The political situation in the Middle East is in flux. Mass protests in 2019 ousted a long-time ruler in Algeria and rattled governments in Lebanon and Iraq, sparking speculation about a new Arab Spring, before the coronavirus pandemic put a halt to those popular movements. The pandemic also initially drove a decline in global energy prices that has further undermined the sustainability of many Gulf states’ oil-based revenue models, although the war in Ukraine has caused prices to once again rise. Meanwhile, regional powers are taking advantage of great power competition to diversify their portfolio of international partnerships.
The Trump administration’s Middle East policy was dominated by support for Israel and Saudi Arabia, and attempts to undermine Iran. But his bellicose rhetoric notwithstanding, former President Donald Trump had little appetite for an actual war with Tehran—or for America’s military presence in the broader region. Biden has sought to reassert American leadership, but so far Washington’s regional partners have refused to simply fall in line.
War and Conflict
Ongoing conflicts and the threat of new clashes continue to overshadow the region, as hopes for negotiated settlements to the wars in Syria and Yemen have been repeatedly dashed. A cease-fire in Libya has been more effective at silencing the guns for now, but its political transition has now been sidetracked, and lasting peace is still far from guaranteed. Meanwhile, although the battlefield defeat of ISIS fighters—culminating in the death of the group’s leader, Abu Bakr al-Baghdadi, and more recently his successor—has reduced violence in Iraq and Syria, that has not spelled the end of the movement.
Protections for human rights remain relatively fragile across the region, particularly when it comes to political dissidents, women and minority communities. Iran, Egypt and Saudi Arabia, in particular, have cracked down on civil society groups and political opponents. Most recently, several countries have used the coronavirus pandemic as an excuse to limit or ban political protest movements that had already brought down the government in Algeria and threatened others. Biden has said he’ll make human rights a priority of his foreign policy, potentially setting up a showdown with America’s regional security partners, but so far any shift in approach has been limited to rhetoric.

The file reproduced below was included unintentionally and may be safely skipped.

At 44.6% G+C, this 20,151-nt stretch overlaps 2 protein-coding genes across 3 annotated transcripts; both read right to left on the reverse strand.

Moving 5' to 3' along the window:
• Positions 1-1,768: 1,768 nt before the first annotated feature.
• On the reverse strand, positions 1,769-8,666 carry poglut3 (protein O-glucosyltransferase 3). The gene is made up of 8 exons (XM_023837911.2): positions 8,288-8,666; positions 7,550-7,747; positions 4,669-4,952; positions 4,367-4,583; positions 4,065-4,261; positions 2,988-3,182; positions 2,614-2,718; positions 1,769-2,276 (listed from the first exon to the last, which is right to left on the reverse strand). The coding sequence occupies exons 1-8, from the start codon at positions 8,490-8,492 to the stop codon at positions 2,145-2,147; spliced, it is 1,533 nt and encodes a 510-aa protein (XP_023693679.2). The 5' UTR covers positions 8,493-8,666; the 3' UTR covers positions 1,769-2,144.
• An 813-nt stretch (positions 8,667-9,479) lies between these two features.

The Israel-Palestine Conflict and Israel-Arab Relations
The long-standing flashpoint of the Israel-Palestine conflict was downgraded as a priority in Washington and the Gulf during the Trump presidency. Instead, Israel’s strategic partnership with the Gulf Arab states to counter Iran became formalized with the establishment of diplomatic ties with the UAE and Bahrain—with the potential for more normalization deals to follow. The Biden administration promises to be more conventional in its approach to the issue, but whether a change in U.S. policy will have a meaningful impact remains to be seen. If last year’s fighting between Israel and Hamas is any indication, however, hoping the conflict will simply remain on the backburner is no longer a viable option.
After a period of conflict and heightened tensions, the region’s competing powers have begun to engage diplomatically. Saudi Arabia and the UAE both recently engaged in talks with Iran aimed at easing their tensions. Similarly, Turkey has begun a rapprochement with Egypt that could lead to a normalization of relations, while also thawing relations with the UAE and Saudi Arabia. And the Saudi-allied Gulf states put an end to their blockade of Qatar. But the hostility between Israel and Iran has been an outlier to this trend, with the two sides engaging in covert tit-for-tat attacks that run the risk of escalating into open conflict.
Editor’s note: This article was originally published in May 2019 and is regularly updated.